Freeze-Thaw by the Lake (2)

21 February 2016 – And now I snap my fingers — snap!! — we awaken from our state of suspended animation, and we continue to explore Toronto’s Winter Stations 2016. (See previous post, as a reminder.)

Phyllis & I leave Cardinal’s wonderful Fire Pit, & start walking eastward again, headed for another trio of lifeguard-installations farther down the beach.

First we veer to water’s edge, spend a moment with Nature’s own winter installation of snow/rock/ice/waves …

view eastward down the beach, Lake Ontario

and then take ourselves back up to the boardwalk, where the walking is easier.

We pass a succession of park benches, much-used in summer, somewhat used in winter, but on this snowy-blowy day, not used at all.

Except by this very small truck, neatly tucked away to shelter from the storm.

on the Beaches boardwalk

Tromp-tromp, and finally another trio of installations come into view. We cut back down onto the beach, and as we approach the first one, I look at all its dangling ribbons and cry, “It’s like a Maypole!”

I have sudden giddy images of dancers at some summer festival on an English village common, meticulously weaving the Maypole (or whatever it is they do …). Then I shake my head. In blustery winter Canada?

Maybe not.

Hah. Shows what I know — The installation is  called “Aurora,” but essentially it expresses the same twirly concept.

sign for "Aurora"

Alas, it is not doing all those wonderful things at the moment. Phyllis gives it an experimental twirl  …

"Aurora," Winter Stations 2016

and we’re prepared to love it just as it is.

From fluorescent pink to white-on-white, practically disappearing against the camouflage sky.

""Lithoform," Winter Stations 2016

Once I’m close enough to touch the installation walls, I’m intrigued by their sinuous white skin.

"Lithoform" sign

But, even more than the pliant skin, I’m intrigued by those colour cubes on top. Perhaps especially because of their sharp contrast against the bleached sky.

close-up, "Lithoform"

We decide we’re glad that we are visiting the installations on such a blustery day. The theme, after all, is about sanctuary in winter weather, and this bout of weather gives you the full experience. Not just as a clever-boots art concept, but in physical reality.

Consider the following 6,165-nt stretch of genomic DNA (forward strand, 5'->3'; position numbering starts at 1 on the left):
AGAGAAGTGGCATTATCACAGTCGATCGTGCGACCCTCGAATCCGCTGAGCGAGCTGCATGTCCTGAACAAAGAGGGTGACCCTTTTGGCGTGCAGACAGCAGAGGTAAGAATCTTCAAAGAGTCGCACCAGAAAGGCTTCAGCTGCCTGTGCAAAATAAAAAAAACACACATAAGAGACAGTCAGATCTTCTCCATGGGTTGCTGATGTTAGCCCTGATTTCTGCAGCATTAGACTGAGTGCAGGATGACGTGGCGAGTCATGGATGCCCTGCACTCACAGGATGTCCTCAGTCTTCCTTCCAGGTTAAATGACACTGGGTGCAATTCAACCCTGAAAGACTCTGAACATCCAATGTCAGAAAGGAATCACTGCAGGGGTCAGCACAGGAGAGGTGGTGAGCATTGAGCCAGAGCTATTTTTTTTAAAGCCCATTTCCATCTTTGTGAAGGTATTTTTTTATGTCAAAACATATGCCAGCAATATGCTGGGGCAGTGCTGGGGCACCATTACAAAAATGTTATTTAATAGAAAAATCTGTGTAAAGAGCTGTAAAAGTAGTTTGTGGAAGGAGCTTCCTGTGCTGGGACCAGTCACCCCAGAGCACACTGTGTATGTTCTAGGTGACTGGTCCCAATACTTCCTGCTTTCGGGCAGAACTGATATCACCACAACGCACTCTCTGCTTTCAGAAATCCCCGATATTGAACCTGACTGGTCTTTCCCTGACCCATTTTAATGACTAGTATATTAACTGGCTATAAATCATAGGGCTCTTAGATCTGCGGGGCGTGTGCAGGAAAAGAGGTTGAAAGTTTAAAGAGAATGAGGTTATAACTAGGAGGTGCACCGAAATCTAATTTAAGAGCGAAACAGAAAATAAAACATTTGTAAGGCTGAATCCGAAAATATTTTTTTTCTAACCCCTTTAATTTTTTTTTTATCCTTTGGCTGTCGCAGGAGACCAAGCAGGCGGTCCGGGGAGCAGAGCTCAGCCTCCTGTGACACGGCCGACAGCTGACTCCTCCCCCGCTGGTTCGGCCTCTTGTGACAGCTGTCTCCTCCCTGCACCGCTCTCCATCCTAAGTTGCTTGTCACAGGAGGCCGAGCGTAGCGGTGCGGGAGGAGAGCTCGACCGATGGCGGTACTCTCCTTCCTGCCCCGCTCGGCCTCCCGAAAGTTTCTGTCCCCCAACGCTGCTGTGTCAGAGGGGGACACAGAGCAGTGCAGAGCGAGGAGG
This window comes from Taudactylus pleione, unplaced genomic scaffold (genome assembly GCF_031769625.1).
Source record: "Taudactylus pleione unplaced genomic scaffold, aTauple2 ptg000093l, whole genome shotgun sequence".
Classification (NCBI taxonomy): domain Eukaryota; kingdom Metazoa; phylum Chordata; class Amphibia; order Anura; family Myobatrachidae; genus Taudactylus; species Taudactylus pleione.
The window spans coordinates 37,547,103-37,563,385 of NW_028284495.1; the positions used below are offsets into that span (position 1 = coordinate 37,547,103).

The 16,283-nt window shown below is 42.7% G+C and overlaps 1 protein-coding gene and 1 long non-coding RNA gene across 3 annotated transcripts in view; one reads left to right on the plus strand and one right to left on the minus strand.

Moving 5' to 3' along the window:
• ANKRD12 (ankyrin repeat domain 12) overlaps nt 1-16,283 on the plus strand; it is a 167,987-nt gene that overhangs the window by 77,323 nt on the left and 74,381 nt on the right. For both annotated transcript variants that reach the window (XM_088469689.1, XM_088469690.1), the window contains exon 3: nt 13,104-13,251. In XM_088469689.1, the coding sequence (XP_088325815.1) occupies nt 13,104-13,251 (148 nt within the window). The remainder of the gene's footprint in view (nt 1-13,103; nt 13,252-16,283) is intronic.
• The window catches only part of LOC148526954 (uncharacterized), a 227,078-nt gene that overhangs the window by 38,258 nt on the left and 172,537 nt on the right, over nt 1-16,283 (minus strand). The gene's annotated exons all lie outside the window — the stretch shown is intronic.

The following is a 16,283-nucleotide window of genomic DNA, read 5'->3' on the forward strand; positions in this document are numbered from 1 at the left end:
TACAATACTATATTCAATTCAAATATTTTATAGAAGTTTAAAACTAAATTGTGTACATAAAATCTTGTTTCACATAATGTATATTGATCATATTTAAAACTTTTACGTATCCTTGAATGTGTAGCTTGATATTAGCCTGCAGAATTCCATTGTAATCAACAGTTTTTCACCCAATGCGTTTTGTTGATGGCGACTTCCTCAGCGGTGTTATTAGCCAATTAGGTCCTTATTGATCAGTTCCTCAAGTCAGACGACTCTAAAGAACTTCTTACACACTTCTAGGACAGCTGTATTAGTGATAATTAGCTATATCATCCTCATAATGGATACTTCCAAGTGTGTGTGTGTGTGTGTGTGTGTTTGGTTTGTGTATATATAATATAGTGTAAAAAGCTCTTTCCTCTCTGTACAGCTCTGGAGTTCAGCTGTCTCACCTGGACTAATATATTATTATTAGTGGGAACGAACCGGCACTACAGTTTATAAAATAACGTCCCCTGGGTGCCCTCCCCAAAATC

Final installation. Such a contrast with the smooth white skin draped around “Lithoform”! This time, it’s all ropes & rough textures.

"Floating Ropes," Winter Stations 2016

Heavy, solid, workmanlike — yet look how it floats mid-air.

And so well-named: “Floating Ropes.”

"Floating Ropes" sign

Just simple ropes, hanging down. But look at the complexity they create! I admire the door arch and roof edge as I enter …

entrance to "Floating Ropes"

and I strike a pose as I push through the wall on the other side, blinking in the light, my nostrils still full of the pungent rope-aroma inside.

Iceland Penny strikes a pose...

Iceland Penny, learning the ropes!


Leave a comment


  1. Seen the stations when they first put them up. I feel like last years versions were a bit more “iconic” if that’s a proper word to use.

    • Ah! Somehow I missed the whole thing last year, this was my first experience. Sorry this year was anticlimactic for you, hope you had some fun with the experience even so. (And yes, ‘iconic’ is a very good word to use.)

  2. It does have a pungent smell doesn’t it — rope. I should try to get down and see these.

  3. What wonderful pieces…I’m especially liking the floating ropes…it’s as though it might just start gliding off down the beach!!

  1. Art you can get into. | Seriously Clowning Around

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    "Traveller, there is no path. Paths are made by walking" -- Antonio Machado (1875-1939)

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